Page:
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How Facebook is Growing Small Businesses

Facebook is fuelling Canadian small businesses by attracting new customers and scaling through platform advertising, according to its latest Economic Impact Survey.

A decade ago, Facebook was designed for friends and family to connect in a digital space, but Kevin Chan, the head of Canadian public policy, said it has evolved beyond a social network.

“It’s now an engine of economic growth for small businesses and startups,” he said. Chan presented the results of the Facebook survey at the launch of BDC’s Small Business Week 2017 in Toronto.

The survey found that three in 10 Canadian-grown small and medium-sized enterprises (SMEs) have built their business on the platform. In addition, one in two businesses who are on Facebook said they’re stronger today because of the platform.

Facebook is also being used to attract customers—according to nearly 7 in 10 Canadian small and medium-sized businesses surveyed—and reach customers outside the country.

Chan said that Facebook is increasing global market access to small businesses—a reach that was once exclusive to large enterprises. He reported that 445 million people around the world are connected to Canadian small businesses through the online platform.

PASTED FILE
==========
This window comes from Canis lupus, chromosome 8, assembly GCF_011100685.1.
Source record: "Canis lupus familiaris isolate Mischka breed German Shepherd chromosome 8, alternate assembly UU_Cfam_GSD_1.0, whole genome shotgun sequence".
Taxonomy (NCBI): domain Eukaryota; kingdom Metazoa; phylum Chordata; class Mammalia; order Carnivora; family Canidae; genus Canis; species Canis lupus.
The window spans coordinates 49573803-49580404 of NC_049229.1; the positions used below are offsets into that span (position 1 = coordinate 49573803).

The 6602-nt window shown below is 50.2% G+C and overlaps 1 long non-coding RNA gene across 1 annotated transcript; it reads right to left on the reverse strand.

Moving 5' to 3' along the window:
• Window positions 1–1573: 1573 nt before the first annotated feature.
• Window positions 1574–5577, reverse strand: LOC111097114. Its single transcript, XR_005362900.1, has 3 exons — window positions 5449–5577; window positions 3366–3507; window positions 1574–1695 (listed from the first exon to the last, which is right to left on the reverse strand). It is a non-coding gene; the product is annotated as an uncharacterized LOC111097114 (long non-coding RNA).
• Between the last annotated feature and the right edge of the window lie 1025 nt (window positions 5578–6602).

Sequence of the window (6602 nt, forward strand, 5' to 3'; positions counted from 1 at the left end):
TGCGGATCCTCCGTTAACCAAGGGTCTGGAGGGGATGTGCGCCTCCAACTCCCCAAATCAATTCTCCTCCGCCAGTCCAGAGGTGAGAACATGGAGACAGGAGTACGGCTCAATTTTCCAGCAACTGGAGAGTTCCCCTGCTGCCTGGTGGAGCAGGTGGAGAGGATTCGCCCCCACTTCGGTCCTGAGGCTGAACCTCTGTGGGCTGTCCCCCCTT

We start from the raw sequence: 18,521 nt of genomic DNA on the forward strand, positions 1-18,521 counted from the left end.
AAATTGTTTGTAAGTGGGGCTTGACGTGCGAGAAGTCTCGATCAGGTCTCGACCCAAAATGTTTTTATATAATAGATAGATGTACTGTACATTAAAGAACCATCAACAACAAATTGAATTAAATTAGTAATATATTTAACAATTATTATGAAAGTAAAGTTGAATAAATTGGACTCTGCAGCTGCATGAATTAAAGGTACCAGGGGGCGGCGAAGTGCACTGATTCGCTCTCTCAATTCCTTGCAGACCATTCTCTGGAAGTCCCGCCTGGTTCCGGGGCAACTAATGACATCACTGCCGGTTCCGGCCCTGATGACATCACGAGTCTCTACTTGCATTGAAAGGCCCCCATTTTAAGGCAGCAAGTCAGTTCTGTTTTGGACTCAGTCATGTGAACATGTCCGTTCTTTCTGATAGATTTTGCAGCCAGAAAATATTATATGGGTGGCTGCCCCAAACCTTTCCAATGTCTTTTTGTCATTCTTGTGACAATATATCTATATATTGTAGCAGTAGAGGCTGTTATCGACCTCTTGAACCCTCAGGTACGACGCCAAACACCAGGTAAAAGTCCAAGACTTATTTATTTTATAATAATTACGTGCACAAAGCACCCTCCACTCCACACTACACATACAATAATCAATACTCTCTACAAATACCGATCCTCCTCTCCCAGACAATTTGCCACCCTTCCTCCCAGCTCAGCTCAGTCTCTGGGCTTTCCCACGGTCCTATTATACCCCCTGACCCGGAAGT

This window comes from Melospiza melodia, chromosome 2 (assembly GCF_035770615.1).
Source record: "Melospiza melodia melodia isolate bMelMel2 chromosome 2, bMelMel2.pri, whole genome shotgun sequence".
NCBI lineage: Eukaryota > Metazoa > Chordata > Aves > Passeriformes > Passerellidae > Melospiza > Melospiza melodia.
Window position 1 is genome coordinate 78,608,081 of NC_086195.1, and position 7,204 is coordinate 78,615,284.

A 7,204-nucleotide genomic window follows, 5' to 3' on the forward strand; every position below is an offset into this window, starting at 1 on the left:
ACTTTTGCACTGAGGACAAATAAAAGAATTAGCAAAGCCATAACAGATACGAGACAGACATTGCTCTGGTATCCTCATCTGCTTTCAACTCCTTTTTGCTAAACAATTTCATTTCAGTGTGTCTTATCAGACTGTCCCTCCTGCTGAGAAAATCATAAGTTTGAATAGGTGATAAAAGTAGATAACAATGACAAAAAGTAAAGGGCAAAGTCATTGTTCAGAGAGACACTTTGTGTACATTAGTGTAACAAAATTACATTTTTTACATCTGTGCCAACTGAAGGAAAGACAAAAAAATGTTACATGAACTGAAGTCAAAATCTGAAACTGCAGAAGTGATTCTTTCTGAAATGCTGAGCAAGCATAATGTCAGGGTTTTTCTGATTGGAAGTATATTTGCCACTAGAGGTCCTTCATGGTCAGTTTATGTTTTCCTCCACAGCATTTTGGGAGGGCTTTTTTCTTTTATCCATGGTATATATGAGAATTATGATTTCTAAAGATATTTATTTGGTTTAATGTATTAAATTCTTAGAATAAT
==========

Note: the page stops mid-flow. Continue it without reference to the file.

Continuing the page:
The survey release coincided with Facebook unveiling its new Toronto Partner Centre connected to its MaRS office. The centre is a space for Facebook to collaborate with its Canadian partners.

Toronto Mayor John Tory was at the event today, remarking how a digital presence can be the “difference between survival and failure” for small businesses today, but many business owners still don’t have the comfort level to move to a digital platform. He said that Facebook’s new Partner Centre will be a space where they can learn how to go online, and find the tools that they need to sell more at home and abroad.

“Facebook helps SMEs scale so much faster,” said Joanna Griffiths, CEO of Knixwear. “Today, a Knixwear product is bought every 25 seconds.”

Griffiths spoke about how she’s leveraged Facebook and Instagram in a panel moderated by Small Business and Tourism Minister Bardish, alongside Clearbanc co-founder Michele Romanow and Steve Ballantyne, founder of Toronto-based Station Cold Brew.

Knixwear is one company that’s part of Facebook Canada’s e-commerce vertical, a growth team that identifies companies that can scale internationally and provides them support.

“Facebook is helping us get our product in front of the right people—hyper-targeted in who we want to reach—and in a very cost-effective way, scale our business at a very rapid rate,” said Griffiths. “You get great insight into the people you’re targeting. It’s helping us reach a new audience of women.”

Through the Toronto Partner Centre, small businesses will be invited in for one-on-one meetings, education sessions and community events to learn about how they can leverage Facebook to grow. Interactive screens, commissioned artwork, breakout rooms and open meeting spaces make up the new Toronto centre in MaRS Discovery District, joining five other Partner Centres around the world.

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